The disappearance of Idriss Deby Itno on April 20 led to a transition featuring General Mahamat Idriss Deby, 37, one of the late president’s many sons. Nicknamed “Kaka”, the latter is, like his father, a pure military man but also one of the central cogs of the Zaghawa clan in power for more than thirty years.
Before being propelled to the head of the Transitional Military Council (CMT), he headed the powerful Directorate General of the Security Service of State Institutions (DGSSIE). With several thousand seasoned and over-equipped men, this Praetorian Guard, heir to the Presidential Guard built on an ethnic basis, was the heart of the late president’s regime. It is at the forefront of the anti-jihadist fight but also of the battles against the multiple rebellions worrying the N’Djaména regime in recent years.
Trained in Chad but also at the military school of Aix en Provence, in the south of France, Mahamat Idriss Deby was in operation during the attack on the columns of the Union des forces de la Résistance (UFR), a coalition of rebel movements led by Timan Erdimi, in 2009. The DGSSIE is also responsible for the security of the Palais Rose. Mahamat Idriss Itno was also in operation in Mali within the Chadian Armed Forces in intervention in Mali (Fatim) in support of the French operation Serval.
At the head of the CMT, Idriss’s son Deby Itno has been given full powers to lead the transition, which will theoretically last for 18 months. All the country’s institutions, including Parliament, have been suspended. A government under the supervision of the CMT must be formed in the coming hours. Like Joseph Kabila when the latter succeeded his father, Laurent-Désiré Kabila, in 2001, Mahamat Idriss Deby is surrounded by generals, a total of fifteen braided personalities who formed the architecture of the old system. These include the Chief of Staff and General of the Armed Forces Abakar Abdelkerim Daoud; the director of military intelligence, Tahir Erda Taïro, and outgoing ministers of security and the armed forces.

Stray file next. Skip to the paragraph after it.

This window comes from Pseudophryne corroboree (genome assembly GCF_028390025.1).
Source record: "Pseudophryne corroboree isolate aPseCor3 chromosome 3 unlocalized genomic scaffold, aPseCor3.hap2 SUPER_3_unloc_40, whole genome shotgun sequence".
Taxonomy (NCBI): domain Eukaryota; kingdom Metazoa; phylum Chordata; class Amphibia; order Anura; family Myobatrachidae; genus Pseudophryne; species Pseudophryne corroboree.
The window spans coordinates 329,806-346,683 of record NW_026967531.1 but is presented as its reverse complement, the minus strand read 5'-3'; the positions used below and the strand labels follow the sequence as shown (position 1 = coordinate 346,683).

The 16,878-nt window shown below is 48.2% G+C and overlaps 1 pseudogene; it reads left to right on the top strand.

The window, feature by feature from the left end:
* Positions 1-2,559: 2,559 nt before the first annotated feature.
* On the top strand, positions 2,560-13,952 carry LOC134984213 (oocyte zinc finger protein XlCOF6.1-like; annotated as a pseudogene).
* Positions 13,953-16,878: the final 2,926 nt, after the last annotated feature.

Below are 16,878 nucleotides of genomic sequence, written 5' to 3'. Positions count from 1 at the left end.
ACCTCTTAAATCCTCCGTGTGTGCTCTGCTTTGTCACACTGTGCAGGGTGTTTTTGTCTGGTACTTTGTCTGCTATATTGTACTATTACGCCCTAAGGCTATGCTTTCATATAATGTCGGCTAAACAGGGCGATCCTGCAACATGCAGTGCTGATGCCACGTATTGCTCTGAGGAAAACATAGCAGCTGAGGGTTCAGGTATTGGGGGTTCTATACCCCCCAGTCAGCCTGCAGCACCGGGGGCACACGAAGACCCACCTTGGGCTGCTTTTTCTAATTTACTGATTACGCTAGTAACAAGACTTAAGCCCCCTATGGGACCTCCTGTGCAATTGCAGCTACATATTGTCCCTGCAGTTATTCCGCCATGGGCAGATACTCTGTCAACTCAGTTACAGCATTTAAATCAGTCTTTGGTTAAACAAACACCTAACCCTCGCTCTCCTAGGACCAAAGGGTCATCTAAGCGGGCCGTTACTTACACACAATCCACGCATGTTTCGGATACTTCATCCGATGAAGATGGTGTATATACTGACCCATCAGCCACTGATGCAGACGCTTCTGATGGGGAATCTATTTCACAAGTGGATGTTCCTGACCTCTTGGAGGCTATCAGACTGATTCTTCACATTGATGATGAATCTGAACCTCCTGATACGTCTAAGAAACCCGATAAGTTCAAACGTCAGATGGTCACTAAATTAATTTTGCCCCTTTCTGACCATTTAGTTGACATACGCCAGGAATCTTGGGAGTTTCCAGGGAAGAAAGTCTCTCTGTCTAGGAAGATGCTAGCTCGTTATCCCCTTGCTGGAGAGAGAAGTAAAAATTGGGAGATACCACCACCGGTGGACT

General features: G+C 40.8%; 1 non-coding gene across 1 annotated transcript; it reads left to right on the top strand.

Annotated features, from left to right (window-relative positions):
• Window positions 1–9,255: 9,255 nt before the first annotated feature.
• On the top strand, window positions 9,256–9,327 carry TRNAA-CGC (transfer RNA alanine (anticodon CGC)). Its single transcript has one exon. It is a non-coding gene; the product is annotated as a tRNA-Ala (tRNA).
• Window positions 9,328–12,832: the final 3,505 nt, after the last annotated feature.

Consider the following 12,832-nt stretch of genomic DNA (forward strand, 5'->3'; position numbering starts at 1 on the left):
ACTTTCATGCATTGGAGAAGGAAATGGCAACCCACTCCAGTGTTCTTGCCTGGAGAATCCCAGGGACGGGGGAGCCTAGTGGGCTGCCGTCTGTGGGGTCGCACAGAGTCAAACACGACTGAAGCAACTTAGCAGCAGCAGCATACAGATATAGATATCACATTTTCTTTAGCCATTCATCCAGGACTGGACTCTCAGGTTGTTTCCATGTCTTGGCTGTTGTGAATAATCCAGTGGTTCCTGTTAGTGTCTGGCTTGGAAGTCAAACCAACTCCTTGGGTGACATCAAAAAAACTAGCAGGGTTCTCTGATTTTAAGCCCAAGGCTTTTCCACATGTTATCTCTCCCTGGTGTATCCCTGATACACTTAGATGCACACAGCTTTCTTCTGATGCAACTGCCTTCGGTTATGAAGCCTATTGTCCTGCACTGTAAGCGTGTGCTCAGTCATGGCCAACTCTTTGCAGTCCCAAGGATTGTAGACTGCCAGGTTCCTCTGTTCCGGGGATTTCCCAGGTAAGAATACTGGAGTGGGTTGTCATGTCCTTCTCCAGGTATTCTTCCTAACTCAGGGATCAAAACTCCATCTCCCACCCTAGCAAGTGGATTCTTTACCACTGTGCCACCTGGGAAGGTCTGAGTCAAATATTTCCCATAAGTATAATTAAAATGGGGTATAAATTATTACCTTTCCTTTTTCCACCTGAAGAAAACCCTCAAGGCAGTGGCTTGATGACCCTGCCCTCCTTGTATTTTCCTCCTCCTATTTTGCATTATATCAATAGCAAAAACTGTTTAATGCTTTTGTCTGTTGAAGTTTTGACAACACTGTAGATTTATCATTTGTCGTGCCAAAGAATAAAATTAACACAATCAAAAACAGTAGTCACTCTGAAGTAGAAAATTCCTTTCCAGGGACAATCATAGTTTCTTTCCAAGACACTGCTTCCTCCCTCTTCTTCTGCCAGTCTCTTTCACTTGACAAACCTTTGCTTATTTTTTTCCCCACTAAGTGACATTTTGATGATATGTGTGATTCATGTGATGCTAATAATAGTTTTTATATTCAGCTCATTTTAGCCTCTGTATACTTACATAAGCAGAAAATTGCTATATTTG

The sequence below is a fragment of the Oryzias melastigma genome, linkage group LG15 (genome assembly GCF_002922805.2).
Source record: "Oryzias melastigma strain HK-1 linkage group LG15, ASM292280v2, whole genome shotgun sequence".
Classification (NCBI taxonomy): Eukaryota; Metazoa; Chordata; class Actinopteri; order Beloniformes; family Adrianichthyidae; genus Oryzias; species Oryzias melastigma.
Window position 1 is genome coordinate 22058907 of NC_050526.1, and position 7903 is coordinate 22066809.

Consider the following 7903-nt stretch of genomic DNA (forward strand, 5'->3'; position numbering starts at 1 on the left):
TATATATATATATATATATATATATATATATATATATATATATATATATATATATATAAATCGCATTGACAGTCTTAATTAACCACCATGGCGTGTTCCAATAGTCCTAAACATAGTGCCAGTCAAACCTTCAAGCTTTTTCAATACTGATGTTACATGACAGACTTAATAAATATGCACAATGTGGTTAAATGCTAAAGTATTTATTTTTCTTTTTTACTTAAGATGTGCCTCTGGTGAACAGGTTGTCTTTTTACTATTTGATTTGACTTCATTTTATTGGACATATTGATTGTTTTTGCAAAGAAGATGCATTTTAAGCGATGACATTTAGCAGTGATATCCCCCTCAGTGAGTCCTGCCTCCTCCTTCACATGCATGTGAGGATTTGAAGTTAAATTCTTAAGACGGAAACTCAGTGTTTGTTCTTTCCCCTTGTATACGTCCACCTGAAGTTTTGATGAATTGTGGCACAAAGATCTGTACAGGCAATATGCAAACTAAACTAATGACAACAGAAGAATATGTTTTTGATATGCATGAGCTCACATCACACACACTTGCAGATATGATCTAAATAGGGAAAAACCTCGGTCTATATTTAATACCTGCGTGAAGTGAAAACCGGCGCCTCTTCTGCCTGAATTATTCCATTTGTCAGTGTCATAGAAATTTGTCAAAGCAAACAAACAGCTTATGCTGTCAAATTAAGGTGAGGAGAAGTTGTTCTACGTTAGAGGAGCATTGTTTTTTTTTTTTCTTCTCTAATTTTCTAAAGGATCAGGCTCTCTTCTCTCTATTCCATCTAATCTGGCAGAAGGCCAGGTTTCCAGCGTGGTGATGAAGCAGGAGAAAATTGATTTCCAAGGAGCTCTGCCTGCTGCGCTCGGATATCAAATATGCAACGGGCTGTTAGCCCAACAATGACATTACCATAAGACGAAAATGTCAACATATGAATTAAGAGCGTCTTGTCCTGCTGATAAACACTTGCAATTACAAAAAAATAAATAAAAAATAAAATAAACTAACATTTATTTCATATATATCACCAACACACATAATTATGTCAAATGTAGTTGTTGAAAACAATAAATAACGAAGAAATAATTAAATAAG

It remains to be seen whether Chad’s new strongman will succeed in ensuring the transition to “democratic and transparent elections” as the CMT has committed to. Idriss Deby Itno died when multiple tensions were already appearing in recent months within his absolutist regime. It is not certain that it will be able to maintain its cohesion and unity over such a long transition and already contested by the entire Chadian opposition.